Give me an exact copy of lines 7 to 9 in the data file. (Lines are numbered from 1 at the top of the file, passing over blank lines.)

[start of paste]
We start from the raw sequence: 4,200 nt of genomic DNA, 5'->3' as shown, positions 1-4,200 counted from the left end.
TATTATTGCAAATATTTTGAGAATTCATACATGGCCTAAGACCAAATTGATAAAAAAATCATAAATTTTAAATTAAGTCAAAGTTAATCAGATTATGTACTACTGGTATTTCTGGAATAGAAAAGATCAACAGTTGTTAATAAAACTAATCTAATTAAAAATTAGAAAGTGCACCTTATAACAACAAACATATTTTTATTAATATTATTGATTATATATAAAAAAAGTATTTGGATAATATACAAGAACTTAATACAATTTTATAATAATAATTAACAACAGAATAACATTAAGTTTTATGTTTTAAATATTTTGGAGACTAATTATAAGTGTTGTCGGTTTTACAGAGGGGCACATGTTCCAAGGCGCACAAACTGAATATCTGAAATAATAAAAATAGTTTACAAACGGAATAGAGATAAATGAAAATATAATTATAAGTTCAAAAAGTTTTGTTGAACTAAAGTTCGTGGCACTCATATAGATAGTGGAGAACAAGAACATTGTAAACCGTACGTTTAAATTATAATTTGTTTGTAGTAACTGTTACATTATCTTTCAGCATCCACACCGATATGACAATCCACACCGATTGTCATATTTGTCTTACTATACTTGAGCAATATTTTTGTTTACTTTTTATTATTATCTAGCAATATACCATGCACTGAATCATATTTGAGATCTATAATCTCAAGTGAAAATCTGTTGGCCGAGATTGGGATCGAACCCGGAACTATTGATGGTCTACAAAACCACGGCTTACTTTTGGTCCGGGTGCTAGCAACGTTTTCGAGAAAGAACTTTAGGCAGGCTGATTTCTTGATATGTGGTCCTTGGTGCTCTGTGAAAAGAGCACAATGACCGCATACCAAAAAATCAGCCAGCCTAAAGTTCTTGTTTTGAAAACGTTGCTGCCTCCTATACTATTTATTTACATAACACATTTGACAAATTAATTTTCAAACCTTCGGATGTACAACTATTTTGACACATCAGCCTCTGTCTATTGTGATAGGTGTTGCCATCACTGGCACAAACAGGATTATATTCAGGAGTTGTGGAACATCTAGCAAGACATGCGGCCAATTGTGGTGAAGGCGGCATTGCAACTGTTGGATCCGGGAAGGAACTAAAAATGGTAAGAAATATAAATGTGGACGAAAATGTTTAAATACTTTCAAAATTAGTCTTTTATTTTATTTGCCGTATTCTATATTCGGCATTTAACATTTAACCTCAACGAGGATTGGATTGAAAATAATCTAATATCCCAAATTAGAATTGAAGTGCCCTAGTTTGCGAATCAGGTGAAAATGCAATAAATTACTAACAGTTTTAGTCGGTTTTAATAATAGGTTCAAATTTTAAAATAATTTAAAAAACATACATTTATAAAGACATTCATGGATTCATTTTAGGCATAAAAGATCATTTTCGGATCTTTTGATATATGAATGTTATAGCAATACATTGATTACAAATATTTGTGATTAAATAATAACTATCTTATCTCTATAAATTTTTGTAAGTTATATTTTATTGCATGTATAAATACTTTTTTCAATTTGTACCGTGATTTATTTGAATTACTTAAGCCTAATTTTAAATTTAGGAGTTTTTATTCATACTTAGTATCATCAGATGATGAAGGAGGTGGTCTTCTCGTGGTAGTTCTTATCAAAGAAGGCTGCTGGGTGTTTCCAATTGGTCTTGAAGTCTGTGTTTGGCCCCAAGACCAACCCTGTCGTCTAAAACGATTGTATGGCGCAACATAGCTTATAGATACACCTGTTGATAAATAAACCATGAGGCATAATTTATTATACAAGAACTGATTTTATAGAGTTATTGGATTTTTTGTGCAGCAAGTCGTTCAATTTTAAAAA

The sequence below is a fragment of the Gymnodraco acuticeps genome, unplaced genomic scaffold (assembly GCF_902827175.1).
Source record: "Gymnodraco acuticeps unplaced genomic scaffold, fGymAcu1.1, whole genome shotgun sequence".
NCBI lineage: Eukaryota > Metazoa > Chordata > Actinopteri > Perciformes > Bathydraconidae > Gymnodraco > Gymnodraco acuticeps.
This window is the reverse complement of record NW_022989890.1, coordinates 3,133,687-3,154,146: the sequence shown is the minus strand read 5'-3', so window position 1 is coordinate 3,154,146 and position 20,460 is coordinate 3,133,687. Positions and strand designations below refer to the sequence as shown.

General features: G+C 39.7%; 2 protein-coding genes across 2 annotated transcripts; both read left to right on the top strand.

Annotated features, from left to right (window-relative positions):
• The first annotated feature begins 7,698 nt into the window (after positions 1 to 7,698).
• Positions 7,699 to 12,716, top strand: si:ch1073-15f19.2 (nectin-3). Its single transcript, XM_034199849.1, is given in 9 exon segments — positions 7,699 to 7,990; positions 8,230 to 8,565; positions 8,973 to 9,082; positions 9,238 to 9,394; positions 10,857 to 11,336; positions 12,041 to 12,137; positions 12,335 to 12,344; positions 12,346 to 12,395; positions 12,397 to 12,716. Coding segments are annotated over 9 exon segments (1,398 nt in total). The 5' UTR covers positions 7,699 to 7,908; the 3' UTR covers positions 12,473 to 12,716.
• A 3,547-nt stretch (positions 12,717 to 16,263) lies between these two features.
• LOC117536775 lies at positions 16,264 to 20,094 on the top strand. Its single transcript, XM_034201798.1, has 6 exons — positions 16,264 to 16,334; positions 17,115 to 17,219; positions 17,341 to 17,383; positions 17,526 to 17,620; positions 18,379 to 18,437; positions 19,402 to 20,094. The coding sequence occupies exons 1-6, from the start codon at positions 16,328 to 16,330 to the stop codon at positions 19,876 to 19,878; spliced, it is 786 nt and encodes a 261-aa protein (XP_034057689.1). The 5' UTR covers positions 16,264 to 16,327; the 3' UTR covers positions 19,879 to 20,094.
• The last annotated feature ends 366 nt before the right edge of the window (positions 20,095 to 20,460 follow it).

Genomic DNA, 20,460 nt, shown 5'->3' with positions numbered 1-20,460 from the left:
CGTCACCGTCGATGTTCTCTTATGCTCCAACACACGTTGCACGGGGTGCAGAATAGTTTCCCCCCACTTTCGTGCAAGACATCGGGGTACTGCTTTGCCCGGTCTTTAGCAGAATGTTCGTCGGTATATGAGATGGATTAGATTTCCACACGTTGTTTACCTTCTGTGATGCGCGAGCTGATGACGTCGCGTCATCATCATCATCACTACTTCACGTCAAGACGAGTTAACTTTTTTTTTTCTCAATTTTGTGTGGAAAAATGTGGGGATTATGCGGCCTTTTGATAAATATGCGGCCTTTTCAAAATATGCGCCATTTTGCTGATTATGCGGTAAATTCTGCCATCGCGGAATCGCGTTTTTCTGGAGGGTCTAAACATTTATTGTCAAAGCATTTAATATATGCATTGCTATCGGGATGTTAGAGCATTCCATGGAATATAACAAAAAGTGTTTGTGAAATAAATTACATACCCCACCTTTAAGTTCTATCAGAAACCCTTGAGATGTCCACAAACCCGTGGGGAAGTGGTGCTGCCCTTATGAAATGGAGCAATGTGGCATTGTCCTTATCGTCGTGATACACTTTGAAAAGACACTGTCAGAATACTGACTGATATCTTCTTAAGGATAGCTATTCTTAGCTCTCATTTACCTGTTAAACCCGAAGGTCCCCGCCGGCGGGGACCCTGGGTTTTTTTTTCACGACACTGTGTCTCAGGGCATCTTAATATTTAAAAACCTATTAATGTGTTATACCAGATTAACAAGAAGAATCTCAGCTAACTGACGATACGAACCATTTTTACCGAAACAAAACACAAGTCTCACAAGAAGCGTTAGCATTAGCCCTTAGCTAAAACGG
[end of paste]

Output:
General features: G+C 39.7%; 2 protein-coding genes across 2 annotated transcripts; both read left to right on the top strand.

Annotated features, from left to right (window-relative positions):
• The first annotated feature begins 7,698 nt into the window (after positions 1 to 7,698).